The danger of ethics without empathy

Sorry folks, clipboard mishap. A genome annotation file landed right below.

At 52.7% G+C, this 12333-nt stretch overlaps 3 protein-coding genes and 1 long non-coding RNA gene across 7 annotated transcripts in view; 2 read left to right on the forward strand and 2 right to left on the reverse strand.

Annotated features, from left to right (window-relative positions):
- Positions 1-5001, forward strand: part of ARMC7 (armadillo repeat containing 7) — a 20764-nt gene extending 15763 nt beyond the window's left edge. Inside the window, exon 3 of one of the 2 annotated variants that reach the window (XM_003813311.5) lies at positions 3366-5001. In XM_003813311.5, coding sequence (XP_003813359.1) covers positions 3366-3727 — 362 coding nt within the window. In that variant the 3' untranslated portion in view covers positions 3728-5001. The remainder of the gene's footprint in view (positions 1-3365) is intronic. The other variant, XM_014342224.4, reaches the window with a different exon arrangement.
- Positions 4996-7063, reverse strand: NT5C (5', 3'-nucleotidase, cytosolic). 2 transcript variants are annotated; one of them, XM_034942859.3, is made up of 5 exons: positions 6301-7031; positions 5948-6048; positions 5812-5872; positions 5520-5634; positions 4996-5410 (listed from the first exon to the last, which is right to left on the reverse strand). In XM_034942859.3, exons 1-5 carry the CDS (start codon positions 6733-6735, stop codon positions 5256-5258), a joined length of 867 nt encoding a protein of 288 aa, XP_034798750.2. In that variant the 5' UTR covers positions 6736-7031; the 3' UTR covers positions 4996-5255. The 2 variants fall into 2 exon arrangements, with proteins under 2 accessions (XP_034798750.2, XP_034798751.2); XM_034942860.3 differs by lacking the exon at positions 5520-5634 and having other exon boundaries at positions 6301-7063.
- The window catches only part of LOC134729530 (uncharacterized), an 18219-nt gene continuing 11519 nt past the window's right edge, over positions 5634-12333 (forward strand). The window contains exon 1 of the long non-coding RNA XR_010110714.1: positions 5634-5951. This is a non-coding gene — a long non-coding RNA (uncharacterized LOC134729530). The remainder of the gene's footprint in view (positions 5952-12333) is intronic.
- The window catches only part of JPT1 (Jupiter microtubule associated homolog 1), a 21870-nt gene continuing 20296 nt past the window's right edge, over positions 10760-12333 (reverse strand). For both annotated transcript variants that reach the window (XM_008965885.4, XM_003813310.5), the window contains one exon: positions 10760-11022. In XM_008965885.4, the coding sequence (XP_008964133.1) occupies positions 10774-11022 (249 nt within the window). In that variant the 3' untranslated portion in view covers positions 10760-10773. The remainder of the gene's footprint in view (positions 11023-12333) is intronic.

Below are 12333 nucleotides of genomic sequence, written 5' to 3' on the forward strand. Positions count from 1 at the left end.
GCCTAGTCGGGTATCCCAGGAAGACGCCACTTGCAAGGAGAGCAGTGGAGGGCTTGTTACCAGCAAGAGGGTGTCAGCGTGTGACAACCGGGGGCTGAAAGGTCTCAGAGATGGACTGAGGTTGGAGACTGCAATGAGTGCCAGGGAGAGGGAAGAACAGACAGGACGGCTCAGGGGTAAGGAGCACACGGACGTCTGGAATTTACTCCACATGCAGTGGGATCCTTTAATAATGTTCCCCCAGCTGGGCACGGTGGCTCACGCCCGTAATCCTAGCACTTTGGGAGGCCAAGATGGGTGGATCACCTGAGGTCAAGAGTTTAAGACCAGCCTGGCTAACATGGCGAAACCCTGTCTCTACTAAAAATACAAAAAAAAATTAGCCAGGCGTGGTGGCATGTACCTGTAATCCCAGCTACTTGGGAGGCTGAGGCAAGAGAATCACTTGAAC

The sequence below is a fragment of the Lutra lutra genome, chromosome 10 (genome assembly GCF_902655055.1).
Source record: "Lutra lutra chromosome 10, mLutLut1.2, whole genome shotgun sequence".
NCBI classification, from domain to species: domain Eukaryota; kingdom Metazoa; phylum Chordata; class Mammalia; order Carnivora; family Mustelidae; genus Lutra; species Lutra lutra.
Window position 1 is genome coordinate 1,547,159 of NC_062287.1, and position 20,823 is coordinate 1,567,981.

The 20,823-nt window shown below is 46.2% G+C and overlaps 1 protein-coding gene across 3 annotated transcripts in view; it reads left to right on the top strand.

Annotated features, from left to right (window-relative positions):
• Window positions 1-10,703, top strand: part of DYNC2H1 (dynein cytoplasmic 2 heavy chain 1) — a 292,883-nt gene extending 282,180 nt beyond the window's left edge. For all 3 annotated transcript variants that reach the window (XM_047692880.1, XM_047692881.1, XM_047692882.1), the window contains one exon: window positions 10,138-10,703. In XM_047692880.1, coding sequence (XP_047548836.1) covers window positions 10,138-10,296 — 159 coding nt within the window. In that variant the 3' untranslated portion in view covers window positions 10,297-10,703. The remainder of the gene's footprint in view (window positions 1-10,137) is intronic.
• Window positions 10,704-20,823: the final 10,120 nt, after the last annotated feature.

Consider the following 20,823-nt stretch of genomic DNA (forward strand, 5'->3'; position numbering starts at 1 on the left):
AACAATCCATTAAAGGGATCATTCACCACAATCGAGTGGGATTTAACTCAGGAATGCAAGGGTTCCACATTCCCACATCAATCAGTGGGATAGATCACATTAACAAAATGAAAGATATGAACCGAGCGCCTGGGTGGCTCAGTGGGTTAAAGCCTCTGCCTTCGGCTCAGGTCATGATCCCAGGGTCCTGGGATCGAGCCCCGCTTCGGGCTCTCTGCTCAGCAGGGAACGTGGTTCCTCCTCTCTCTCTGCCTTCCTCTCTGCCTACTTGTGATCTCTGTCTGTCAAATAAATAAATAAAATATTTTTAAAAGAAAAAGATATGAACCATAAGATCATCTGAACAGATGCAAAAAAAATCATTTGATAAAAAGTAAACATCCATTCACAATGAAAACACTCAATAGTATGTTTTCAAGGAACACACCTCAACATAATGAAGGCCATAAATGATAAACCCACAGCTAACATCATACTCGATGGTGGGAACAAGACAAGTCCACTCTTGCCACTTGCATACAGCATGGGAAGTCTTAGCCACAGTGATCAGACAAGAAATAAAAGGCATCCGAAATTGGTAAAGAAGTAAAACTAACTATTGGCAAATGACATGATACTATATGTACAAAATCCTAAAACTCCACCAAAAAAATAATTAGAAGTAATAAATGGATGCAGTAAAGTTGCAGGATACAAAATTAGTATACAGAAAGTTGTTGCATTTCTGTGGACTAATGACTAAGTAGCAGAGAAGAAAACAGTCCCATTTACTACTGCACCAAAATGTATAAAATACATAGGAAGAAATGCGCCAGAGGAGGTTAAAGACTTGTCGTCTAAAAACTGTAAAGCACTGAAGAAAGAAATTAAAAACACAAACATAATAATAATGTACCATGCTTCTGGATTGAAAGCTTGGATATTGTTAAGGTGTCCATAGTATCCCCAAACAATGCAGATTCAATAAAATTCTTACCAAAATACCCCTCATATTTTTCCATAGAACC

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The relationship between morality and emotion has divided thinkers for centuries. Most contemporary ethical systems demand impartiality; that we should not allow emotion, particularly empathy, to distract us from doing what is morally right. In this article, Heidi L. Maibom rejects this position. Here, she argues that empathy is both an essential and necessary tool to understanding human nature, and provides a blueprint for how we should devise our moral systems.  To most people, it seems obvious that empathy has something important to do with morality. After all, when we feel with someone who suffers, we often think it is wrong that the person suffers, and if someone has caused their suffering, we tend to think they were wrong to do so. Saints, like Saint Francis or Mother Theresa, are typically moved by their concern for the suffering of others. And I, at least, use my empathy as a moral guide. If I empathize with the suffering of caged anima…

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